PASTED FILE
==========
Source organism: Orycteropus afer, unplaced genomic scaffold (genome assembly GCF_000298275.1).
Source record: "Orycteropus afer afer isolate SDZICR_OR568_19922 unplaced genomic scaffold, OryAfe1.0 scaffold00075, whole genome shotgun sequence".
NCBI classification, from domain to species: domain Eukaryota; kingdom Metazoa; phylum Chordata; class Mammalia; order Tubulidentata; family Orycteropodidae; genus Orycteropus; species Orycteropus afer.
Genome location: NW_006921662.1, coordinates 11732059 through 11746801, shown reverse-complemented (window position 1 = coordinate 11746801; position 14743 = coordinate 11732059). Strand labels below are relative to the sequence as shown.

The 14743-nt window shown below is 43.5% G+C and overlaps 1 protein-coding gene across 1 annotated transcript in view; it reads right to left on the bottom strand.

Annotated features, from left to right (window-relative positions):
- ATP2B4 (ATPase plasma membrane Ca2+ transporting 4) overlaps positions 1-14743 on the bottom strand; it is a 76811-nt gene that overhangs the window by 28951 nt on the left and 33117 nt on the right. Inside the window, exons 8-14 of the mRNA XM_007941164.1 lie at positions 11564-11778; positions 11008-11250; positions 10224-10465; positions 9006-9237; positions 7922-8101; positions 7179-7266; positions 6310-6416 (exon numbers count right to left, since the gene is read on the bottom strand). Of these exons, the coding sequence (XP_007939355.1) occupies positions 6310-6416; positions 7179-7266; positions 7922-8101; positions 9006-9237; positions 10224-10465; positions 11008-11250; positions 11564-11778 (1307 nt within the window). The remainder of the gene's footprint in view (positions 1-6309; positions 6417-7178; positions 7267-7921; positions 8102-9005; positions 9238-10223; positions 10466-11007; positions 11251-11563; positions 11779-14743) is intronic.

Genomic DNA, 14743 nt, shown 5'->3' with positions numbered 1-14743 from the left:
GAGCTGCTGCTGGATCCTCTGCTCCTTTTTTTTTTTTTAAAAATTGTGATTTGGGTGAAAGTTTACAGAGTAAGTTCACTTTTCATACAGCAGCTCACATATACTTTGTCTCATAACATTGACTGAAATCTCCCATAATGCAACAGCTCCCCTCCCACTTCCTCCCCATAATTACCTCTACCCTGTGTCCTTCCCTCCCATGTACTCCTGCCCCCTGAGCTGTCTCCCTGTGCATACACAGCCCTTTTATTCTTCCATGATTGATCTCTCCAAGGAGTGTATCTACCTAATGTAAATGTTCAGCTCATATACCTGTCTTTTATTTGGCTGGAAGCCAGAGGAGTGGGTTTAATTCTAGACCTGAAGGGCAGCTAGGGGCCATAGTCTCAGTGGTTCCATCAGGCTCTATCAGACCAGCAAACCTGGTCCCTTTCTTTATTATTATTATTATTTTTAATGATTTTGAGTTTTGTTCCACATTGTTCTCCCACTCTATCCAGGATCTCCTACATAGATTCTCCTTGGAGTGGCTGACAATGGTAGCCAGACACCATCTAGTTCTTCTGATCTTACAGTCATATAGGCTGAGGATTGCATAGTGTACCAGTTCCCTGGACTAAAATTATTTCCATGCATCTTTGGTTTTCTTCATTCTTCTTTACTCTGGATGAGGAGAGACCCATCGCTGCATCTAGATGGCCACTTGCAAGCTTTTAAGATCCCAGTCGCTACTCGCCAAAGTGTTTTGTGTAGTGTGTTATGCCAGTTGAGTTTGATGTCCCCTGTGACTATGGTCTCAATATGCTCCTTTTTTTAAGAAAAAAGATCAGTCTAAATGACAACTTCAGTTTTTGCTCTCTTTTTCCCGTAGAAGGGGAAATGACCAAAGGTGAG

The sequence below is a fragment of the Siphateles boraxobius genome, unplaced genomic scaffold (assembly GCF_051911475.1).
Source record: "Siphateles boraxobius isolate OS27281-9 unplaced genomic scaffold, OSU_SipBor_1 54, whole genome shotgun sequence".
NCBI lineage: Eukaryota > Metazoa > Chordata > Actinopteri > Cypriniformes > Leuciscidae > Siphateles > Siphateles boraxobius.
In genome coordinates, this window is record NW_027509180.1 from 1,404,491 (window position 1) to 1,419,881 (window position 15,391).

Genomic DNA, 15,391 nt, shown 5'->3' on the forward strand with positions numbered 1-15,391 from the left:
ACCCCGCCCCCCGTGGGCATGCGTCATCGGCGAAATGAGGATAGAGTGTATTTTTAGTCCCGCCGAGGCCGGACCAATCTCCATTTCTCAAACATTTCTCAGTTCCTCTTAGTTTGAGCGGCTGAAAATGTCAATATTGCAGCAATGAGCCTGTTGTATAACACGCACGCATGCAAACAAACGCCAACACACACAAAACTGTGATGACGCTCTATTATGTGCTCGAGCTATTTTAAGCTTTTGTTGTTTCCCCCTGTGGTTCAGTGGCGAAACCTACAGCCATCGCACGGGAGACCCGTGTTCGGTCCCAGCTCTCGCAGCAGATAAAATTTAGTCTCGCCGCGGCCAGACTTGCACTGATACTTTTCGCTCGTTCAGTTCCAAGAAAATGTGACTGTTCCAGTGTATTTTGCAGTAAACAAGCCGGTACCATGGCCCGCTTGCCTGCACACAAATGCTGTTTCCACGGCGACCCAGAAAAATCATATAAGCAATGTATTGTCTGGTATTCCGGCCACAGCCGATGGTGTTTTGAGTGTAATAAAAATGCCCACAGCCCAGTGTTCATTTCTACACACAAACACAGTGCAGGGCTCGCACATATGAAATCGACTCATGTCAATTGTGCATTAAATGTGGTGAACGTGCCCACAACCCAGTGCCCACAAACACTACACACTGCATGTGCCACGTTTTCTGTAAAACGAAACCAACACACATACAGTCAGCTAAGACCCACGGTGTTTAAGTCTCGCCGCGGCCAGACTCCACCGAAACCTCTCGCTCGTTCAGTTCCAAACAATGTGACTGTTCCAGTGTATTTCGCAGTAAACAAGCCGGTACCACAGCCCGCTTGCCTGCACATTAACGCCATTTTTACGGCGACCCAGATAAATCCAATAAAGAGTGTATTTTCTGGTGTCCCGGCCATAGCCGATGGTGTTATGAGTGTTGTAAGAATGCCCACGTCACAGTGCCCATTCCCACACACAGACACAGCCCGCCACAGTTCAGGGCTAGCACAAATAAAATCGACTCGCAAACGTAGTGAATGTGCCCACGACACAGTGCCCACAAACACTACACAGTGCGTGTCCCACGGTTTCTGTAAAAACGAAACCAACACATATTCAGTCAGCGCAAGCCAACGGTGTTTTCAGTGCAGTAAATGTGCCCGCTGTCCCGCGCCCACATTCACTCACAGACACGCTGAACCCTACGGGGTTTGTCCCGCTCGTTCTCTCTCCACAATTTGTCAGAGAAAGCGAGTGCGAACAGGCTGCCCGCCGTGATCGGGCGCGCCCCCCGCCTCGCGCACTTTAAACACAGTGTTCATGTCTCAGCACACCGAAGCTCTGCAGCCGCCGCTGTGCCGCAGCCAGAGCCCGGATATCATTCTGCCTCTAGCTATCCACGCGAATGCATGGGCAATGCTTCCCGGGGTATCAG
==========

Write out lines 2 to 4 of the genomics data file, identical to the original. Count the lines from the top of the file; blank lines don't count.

Source record: "Orycteropus afer afer isolate SDZICR_OR568_19922 unplaced genomic scaffold, OryAfe1.0 scaffold00075, whole genome shotgun sequence".
NCBI classification, from domain to species: domain Eukaryota; kingdom Metazoa; phylum Chordata; class Mammalia; order Tubulidentata; family Orycteropodidae; genus Orycteropus; species Orycteropus afer.
Genome location: NW_006921662.1, coordinates 11732059 through 11746801, shown reverse-complemented (window position 1 = coordinate 11746801; position 14743 = coordinate 11732059). Strand labels below are relative to the sequence as shown.